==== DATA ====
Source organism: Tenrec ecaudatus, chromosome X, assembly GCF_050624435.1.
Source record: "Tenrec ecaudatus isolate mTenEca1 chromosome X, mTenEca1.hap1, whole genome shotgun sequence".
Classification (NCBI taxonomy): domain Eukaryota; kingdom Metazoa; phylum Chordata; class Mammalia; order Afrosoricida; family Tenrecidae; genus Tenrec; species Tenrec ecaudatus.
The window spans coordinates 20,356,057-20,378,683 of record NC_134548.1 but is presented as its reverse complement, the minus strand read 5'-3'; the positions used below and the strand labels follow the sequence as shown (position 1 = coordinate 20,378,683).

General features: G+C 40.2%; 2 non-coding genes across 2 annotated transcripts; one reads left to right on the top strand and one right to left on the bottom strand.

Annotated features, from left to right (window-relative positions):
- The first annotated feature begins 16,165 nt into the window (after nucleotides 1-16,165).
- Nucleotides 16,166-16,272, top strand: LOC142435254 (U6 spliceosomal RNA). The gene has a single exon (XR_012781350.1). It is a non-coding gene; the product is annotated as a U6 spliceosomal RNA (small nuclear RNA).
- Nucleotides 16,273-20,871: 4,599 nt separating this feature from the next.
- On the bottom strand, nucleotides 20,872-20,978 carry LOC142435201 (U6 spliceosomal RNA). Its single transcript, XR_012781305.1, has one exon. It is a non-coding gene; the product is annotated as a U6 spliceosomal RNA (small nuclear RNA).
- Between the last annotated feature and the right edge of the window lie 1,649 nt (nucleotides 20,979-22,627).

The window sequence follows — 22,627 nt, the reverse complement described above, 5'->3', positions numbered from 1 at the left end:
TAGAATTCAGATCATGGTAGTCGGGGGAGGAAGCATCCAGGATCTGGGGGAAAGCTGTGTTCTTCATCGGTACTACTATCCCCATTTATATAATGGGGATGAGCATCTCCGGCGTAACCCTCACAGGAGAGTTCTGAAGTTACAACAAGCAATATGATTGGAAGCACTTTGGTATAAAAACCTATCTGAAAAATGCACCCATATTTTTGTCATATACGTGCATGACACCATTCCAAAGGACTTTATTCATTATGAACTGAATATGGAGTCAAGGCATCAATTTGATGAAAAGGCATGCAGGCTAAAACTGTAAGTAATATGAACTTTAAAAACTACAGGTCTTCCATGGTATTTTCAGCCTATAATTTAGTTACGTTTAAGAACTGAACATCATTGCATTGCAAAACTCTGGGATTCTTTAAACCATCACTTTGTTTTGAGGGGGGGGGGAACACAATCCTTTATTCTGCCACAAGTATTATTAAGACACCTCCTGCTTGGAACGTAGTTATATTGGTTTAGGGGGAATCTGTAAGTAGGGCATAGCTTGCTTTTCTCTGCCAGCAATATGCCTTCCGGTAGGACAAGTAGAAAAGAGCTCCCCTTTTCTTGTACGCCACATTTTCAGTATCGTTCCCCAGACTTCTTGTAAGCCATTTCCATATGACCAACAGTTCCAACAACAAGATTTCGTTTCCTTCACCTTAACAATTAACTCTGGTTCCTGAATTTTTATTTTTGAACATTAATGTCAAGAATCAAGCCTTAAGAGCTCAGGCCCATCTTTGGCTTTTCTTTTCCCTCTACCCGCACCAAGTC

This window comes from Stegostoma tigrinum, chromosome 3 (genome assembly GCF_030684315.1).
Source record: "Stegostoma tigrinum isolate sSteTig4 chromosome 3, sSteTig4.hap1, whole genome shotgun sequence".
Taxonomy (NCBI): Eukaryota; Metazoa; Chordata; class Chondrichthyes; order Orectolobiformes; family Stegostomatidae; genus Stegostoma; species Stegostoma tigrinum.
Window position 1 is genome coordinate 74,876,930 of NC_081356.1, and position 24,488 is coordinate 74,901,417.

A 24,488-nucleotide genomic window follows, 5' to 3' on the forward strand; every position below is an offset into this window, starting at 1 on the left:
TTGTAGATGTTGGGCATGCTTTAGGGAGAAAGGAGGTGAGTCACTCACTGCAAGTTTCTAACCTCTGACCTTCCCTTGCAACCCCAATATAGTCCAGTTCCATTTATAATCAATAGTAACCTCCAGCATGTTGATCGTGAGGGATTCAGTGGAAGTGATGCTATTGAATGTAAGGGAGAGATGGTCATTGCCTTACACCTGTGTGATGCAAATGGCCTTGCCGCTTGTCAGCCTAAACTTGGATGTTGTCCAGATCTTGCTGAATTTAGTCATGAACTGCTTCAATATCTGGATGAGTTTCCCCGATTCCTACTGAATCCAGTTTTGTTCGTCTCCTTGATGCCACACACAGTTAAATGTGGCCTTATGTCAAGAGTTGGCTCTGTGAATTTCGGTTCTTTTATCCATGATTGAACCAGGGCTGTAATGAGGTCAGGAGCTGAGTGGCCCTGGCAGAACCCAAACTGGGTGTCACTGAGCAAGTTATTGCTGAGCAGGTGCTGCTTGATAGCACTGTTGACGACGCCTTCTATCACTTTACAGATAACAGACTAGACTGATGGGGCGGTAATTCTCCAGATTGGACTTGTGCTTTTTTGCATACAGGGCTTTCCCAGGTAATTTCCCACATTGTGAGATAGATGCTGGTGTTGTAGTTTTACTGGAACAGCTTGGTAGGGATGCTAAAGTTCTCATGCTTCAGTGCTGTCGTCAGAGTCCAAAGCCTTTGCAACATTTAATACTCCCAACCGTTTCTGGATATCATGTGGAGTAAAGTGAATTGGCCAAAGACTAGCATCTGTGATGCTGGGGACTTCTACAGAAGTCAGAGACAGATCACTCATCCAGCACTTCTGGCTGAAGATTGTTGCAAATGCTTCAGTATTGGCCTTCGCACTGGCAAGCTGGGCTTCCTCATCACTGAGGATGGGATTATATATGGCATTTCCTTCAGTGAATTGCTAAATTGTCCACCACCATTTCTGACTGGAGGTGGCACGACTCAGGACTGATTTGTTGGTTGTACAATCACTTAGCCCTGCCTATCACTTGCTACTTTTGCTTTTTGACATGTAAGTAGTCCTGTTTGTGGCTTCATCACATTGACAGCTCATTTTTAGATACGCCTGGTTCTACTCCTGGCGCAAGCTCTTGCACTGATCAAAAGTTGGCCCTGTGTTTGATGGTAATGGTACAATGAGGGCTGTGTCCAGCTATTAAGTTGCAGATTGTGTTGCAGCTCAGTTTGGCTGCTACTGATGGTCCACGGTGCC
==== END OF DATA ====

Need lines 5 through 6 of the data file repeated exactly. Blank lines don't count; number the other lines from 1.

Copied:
General features: G+C 40.2%; 2 non-coding genes across 2 annotated transcripts; one reads left to right on the top strand and one right to left on the bottom strand.

Annotated features, from left to right (window-relative positions):